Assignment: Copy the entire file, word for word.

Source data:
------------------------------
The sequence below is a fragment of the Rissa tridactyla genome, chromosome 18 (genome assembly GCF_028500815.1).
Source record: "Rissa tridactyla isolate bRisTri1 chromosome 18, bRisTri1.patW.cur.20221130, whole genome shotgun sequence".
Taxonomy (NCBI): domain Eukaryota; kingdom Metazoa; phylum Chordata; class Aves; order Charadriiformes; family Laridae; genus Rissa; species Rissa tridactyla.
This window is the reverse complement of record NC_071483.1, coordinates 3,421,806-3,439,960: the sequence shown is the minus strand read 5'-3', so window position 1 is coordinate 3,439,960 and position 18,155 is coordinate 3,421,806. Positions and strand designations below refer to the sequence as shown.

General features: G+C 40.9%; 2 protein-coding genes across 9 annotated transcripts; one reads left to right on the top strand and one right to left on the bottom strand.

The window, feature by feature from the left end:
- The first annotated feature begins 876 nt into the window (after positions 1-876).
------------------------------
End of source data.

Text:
The sequence below is a fragment of the Rissa tridactyla genome, chromosome 18 (genome assembly GCF_028500815.1).
Source record: "Rissa tridactyla isolate bRisTri1 chromosome 18, bRisTri1.patW.cur.20221130, whole genome shotgun sequence".
Taxonomy (NCBI): domain Eukaryota; kingdom Metazoa; phylum Chordata; class Aves; order Charadriiformes; family Laridae; genus Rissa; species Rissa tridactyla.
This window is the reverse complement of record NC_071483.1, coordinates 3,421,806-3,439,960: the sequence shown is the minus strand read 5'-3', so window position 1 is coordinate 3,439,960 and position 18,155 is coordinate 3,421,806. Positions and strand designations below refer to the sequence as shown.

General features: G+C 40.9%; 2 protein-coding genes across 9 annotated transcripts; one reads left to right on the top strand and one right to left on the bottom strand.

The window, feature by feature from the left end:
- The first annotated feature begins 876 nt into the window (after positions 1-876).